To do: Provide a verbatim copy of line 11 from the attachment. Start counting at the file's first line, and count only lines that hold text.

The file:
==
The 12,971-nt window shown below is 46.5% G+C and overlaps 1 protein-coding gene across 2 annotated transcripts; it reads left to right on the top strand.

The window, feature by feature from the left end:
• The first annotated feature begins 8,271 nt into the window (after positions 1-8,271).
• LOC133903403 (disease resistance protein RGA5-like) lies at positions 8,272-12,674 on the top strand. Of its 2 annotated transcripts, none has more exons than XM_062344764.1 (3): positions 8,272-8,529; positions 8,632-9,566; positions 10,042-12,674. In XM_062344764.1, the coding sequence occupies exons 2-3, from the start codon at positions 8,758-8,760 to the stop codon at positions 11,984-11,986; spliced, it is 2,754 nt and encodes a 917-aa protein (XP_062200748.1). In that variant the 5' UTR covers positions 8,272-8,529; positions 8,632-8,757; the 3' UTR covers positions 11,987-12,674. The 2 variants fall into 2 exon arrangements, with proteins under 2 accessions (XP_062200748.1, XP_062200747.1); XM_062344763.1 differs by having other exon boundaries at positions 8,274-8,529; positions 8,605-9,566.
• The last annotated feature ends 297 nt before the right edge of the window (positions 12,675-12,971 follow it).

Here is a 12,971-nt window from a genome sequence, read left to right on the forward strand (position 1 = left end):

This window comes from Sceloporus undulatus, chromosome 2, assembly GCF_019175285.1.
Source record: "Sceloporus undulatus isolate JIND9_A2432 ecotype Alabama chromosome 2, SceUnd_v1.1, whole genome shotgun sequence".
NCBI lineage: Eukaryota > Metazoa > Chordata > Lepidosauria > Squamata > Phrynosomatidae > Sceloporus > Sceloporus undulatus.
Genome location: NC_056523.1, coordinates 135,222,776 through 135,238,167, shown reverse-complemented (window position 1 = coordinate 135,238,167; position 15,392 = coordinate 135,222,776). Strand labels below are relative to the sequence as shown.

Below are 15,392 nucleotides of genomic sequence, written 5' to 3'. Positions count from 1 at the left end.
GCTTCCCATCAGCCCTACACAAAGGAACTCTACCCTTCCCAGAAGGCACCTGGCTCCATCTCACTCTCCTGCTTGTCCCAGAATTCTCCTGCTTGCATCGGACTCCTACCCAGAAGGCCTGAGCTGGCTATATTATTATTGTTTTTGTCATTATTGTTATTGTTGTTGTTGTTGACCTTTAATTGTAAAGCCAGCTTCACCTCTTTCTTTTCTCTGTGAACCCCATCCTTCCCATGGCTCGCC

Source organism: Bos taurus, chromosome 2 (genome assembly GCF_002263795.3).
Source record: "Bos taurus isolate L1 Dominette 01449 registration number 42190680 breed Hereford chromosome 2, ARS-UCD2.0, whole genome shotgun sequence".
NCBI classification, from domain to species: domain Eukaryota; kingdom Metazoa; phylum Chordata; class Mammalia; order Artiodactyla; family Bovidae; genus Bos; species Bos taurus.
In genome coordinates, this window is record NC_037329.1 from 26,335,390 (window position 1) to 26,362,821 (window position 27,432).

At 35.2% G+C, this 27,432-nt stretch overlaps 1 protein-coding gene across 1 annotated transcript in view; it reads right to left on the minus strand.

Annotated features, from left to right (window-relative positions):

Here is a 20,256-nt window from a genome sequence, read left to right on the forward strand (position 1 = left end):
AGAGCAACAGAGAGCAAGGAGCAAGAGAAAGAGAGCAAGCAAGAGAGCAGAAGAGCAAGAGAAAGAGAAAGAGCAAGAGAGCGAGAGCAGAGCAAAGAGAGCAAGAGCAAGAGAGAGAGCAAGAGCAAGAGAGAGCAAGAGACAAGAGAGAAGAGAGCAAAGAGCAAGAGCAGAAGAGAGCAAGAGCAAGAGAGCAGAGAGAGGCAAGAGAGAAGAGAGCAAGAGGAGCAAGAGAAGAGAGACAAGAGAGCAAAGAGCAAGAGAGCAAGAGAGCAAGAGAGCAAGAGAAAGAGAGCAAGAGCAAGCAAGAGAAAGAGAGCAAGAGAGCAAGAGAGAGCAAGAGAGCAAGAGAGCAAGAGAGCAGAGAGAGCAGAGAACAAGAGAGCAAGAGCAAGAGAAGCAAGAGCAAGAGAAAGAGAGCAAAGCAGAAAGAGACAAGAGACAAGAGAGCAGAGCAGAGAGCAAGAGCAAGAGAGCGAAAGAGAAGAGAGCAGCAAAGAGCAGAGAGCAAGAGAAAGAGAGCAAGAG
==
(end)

Below are 15,392 nucleotides of genomic sequence, written 5' to 3'. Positions count from 1 at the left end.